2010 Annual Survey of violations of trade union rights - Bulgaria
|Publisher||International Trade Union Confederation|
|Publication Date||9 June 2010|
|Cite as||International Trade Union Confederation, 2010 Annual Survey of violations of trade union rights - Bulgaria, 9 June 2010, available at: http://www.refworld.org/docid/4c4fec8bc.html [accessed 27 April 2015]|
|Disclaimer||This is not a UNHCR publication. UNHCR is not responsible for, nor does it necessarily endorse, its content. Any views expressed are solely those of the author or publisher and do not necessarily reflect those of UNHCR, the United Nations or its Member States.|
ILO Core Conventions Ratified: 29 – 87 – 98 – 105 – 111 – 138 – 182
Organising is difficult, and unions often have to fight for real recognition. A union activist was fired after giving an interview about dire working conditions in the company. Public servants are excluded from many trade union activities, and the right to strike is limited.
Trade union rights in law
Despite decisions by the ILO and the Council of Europe, trade union rights are still not fully guaranteed. The Constitution provides for freedom of association, however foreign workers need prior authorisation to form a union. Furthermore, although workers are protected against anti-union discrimination, the burden of proof rests with the employee. There are also no provisions that protect trade unions against acts of interference in their internal affairs.
Collective bargaining is allowed, but not for public servants.
The right to strike is limited by several restrictive provisions. The duration of the strike must be announced in advance, strikes can only be called in connection with collective disputes and after the exhaustion of all dispute resolution procedures, and public servants may only engage in "symbolic strikes", which means displaying signs and protest banners. In sectors where the right to strike is banned, there are no alternative dispute resolution mechanisms. Also, the right to strike is circumscribed by requirements on the establishment of a minimum service, which in the railway sector amounts to an inordinate 50%.
Trade union rights in practice and violations in 2009
Background: In June, thousands of trade unionists marched against the government's inability to tackle the economic crisis. While the previous government had resisted the social partners' involvement in preparing anti-crisis policies, the new government elected in July strived to restore the dialogue. In October, in light of a growing informal economy and continuing violations of the labour law, the General Labour Inspectorate and two national trade union confederations, Podkrepa and the Confederation of Independent Trade Unions CITUB, signed a cooperation agreement seeking to protect and enforce workers' rights better.
Still no labour courts: In March 2004, the government announced it was examining the possibility of setting up specialised labour courts. The process has continued with ILO assistance.
Frequent harassment: In recent years, unions have reported frequent cases of discrimination and harassment against trade union activists and members, who have been relocated, downgraded or sacked. This has created fear and insecurity, often making workers reluctant to join a trade union. The legal proceedings for the reinstatement of dismissed workers can take a long time, sometimes years, while the sanctions against employers for unfair dismissal are too weak to be dissuasive. In the private sector, some employers have simply banned trade union membership within their enterprise and have forced newly employed workers to sign declarations that they will not establish or join trade unions. Temporary employment contracts are increasingly being used to prevent workers from demanding their rights.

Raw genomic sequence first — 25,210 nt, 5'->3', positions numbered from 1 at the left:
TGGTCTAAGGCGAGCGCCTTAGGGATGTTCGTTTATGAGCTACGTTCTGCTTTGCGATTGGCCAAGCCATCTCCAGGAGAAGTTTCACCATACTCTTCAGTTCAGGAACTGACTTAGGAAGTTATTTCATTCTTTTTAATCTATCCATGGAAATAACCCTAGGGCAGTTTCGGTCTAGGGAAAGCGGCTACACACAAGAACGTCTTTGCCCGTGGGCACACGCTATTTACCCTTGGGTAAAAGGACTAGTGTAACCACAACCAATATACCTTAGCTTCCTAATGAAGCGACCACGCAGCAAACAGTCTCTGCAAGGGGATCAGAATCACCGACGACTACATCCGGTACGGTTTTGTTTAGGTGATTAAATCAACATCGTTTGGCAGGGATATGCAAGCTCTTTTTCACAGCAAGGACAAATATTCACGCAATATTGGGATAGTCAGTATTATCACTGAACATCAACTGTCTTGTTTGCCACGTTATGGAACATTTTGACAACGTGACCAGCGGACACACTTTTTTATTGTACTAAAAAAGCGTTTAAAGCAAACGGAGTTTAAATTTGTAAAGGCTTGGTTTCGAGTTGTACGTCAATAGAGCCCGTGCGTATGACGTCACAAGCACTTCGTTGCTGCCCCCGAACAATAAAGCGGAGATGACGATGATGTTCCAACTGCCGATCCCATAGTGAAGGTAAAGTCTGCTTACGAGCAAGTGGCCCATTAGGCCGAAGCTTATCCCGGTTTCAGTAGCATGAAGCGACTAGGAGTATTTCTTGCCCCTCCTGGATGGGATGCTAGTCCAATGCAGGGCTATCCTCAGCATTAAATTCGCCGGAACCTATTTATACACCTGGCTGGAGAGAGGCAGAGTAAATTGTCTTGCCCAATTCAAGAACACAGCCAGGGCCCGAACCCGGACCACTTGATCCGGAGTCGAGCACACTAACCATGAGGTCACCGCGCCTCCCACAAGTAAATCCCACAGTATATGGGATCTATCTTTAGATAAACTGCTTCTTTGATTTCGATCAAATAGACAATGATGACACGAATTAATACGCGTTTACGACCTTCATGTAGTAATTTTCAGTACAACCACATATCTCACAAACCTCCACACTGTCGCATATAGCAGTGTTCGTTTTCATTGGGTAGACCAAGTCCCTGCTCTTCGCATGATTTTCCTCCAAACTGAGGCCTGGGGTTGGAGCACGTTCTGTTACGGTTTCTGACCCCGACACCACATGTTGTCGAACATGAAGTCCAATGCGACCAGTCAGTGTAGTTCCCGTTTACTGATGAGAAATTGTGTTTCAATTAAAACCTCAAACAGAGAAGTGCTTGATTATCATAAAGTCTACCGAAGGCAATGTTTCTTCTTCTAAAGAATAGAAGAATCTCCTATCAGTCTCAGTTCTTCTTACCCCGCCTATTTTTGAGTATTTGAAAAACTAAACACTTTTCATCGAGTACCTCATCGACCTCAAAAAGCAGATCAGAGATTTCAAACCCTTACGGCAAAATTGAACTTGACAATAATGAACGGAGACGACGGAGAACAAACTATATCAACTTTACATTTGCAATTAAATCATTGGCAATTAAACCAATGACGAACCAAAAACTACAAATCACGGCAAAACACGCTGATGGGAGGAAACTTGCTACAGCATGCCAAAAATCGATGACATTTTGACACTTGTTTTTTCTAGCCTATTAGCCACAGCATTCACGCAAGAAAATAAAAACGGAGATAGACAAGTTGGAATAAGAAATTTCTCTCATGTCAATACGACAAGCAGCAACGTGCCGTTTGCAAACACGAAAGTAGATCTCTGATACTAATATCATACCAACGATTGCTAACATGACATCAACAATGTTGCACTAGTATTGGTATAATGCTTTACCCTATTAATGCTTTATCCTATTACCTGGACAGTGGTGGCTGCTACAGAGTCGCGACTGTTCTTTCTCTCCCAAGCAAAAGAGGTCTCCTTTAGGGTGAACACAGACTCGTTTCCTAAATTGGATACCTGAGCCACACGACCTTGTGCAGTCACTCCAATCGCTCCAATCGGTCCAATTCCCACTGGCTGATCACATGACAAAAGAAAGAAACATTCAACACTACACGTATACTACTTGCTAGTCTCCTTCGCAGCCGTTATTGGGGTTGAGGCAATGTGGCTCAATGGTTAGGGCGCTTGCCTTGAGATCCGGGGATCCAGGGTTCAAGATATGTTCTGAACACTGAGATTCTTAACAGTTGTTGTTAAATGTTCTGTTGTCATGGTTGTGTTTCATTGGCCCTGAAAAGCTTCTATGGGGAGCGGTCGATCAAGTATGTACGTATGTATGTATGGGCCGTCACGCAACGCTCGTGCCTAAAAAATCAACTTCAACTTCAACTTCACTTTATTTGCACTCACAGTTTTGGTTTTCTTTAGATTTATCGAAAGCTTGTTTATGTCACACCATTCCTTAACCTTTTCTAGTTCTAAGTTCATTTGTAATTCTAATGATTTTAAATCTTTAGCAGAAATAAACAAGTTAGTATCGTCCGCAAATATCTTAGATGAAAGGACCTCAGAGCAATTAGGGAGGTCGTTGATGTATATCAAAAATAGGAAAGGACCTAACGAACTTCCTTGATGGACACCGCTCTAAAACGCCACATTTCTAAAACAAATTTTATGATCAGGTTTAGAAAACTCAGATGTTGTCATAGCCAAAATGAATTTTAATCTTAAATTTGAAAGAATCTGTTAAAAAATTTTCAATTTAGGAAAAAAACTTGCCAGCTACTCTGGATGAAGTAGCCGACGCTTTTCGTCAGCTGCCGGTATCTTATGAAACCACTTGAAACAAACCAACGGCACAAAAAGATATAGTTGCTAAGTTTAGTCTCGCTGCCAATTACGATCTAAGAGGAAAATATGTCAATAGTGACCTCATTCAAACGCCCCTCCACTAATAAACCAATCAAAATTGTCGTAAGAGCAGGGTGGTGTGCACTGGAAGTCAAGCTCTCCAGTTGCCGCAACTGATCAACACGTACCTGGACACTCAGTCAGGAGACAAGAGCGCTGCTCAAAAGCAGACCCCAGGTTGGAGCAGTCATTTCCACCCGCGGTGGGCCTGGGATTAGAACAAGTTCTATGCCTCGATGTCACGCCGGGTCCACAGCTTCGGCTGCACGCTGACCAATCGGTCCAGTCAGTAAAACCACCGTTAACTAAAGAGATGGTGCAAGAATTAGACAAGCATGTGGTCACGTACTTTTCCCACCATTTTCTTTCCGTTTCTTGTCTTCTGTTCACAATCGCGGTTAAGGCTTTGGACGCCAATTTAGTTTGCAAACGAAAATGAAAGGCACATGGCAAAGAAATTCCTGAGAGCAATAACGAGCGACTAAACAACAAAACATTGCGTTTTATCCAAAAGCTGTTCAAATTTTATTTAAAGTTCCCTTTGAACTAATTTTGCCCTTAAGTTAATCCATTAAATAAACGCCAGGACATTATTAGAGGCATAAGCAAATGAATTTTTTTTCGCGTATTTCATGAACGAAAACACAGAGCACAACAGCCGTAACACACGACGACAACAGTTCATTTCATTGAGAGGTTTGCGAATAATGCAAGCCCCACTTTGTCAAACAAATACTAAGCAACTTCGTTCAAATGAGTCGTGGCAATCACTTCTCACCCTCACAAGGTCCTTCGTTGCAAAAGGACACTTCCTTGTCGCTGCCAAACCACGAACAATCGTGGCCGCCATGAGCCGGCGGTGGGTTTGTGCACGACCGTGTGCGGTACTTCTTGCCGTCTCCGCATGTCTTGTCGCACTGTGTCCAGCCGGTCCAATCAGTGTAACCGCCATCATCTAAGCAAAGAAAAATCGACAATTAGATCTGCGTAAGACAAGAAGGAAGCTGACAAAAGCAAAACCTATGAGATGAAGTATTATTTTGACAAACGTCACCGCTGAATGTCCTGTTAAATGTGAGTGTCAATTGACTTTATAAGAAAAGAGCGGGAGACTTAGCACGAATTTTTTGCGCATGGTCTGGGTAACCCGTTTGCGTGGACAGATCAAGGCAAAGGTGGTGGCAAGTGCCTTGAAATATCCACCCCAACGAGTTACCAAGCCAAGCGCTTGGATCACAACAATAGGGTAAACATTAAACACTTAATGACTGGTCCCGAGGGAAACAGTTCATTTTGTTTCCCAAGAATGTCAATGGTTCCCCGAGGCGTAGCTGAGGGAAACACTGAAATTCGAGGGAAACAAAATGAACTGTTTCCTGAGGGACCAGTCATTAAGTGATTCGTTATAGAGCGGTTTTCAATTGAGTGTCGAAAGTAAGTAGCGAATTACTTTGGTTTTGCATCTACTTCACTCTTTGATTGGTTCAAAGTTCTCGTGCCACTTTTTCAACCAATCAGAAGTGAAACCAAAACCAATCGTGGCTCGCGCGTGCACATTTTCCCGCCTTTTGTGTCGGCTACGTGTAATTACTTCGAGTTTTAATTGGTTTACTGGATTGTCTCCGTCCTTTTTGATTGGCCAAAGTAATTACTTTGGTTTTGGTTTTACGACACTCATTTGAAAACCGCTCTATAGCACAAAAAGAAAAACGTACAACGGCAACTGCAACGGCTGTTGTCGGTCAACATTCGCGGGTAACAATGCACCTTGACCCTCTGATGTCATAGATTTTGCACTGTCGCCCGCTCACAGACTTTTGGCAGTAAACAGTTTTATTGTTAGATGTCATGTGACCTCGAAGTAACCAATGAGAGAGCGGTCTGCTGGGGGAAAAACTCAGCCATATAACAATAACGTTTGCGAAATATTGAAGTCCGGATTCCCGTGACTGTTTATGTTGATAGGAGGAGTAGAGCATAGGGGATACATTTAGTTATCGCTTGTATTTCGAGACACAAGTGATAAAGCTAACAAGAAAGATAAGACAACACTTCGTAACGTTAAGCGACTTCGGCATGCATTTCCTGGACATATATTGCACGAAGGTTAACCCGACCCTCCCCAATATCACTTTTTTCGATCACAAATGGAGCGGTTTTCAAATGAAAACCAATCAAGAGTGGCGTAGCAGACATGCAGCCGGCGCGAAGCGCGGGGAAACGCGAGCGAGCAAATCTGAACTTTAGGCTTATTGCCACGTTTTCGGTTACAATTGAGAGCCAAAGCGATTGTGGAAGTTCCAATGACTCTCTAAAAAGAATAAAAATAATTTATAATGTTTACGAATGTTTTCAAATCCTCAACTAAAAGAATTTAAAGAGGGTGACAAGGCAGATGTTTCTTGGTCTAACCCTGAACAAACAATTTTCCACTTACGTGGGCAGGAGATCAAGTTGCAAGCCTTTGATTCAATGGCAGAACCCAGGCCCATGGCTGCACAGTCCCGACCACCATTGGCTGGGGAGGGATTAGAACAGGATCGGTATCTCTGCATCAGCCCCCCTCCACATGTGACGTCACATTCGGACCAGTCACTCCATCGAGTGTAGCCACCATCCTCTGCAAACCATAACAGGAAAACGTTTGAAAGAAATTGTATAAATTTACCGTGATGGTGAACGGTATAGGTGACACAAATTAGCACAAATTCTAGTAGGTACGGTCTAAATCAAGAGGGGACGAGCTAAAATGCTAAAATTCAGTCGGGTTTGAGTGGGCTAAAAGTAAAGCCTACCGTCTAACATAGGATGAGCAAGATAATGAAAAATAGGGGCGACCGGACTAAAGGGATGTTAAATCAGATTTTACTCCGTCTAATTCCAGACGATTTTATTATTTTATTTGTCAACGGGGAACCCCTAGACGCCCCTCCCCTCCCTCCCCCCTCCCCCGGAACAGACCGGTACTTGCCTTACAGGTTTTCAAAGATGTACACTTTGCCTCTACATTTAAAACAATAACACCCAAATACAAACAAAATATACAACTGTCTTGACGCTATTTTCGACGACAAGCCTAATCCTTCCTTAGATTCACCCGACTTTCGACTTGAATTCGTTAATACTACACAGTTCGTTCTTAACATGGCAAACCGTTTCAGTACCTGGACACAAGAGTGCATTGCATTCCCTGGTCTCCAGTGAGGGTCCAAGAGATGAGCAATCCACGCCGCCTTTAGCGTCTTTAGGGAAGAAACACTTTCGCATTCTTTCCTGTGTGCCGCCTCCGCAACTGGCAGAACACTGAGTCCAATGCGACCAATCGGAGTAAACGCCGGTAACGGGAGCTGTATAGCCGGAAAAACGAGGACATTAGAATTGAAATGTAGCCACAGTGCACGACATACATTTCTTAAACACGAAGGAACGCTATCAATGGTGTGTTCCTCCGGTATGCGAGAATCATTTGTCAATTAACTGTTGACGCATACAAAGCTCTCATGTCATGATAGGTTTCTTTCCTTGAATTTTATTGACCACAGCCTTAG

Organising problematic in multinationals: Organising is especially difficult at new sites of multinational companies. Although some workers in the more recently opened establishments of the Metro commerce chain and plants of American Standard have joined trade unions, it is still very difficult to obtain real union recognition. Multinationals also rarely respect applicable sector-level collective agreements.
Mapa Cengiz – workers organise to fight injustice: Mapa Cengiz, a Turkish company involved in the construction of the "Lyulin" motorway, was reported for disregarding the labour law, including provisions on working time and health and safety. In August, workers established a union affiliated to the Confederation of Independent Trade Unions of Bulgaria (CITUB). The employer opposed all trade union initiatives: CITUB was not provided with internal health and safety regulations, the company refused to answer union representatives' inquiries and to provide facilities for trade union representatives, collective bargaining meetings were delayed, and management interfered in the organisation of trade union work. One of the trade union secretaries was fired after giving a television interview on the working conditions in the company. However, following several labour inspections and meetings with representatives of the government, the union managed to achieve some improvement in the working conditions.
Update on complaint against teachers' trade union: The case against the two leaders of the teachers' unions who were accused of discrimination by an association of parents is still pending in the administrative court. The 2009 edition of the Survey reported that, following large-scale strikes of education professionals in public schools, the union leaders were accused of discriminating against public schools' students since private schools were not affected by the strikes. Trade unions believe that this trumped-up complaint was an attempt to curtail the teachers' right to strike.